Interestingly, Besanko J referred to Goldberg J’s decision in Dr Martens in an earlier dispute between the parties on the question of an election in Australian Mud Co Pty Ltd v Globaltech Corporation Pty Ltd [2020] FCA 1806, but not to Goldberg J’s reasoning above.

It may also be noted that AMC had previously said that it would be in a position to make an election upon receipt of information about the Globaltech’s revenue and deductions (which is the point at which an election is commonly given). However, His Honour was not troubled by that, noting the question of whether a party had sufficient information to make an election was an objective one – presumably Besanko J concluded that it did not matter that AMC held a subjective belief that it would have sufficient information at an earlier time and it could change its mind.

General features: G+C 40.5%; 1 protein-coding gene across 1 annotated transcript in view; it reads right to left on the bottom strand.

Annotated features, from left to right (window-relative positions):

Justice Besanko’s decision accords with the view that it is not unreasonable for a party to delay making its election until, at least, all evidence is filed relevant to the election, and the view that the principles articulated in ss 37M and 37N do not provide valid reasons to deprive a party its forensic rights, merely because a delay in election will increase costs and time. However, that approach might be seen to be somewhat inconsistent with modern case management principles, and there is an argument that a party who has exhausted interlocutory steps, such as discovery, is well equipped to exercise its forensic rights to elect, even before it receives evidence, or equipped enough such that it should not put the other party to wasted costs.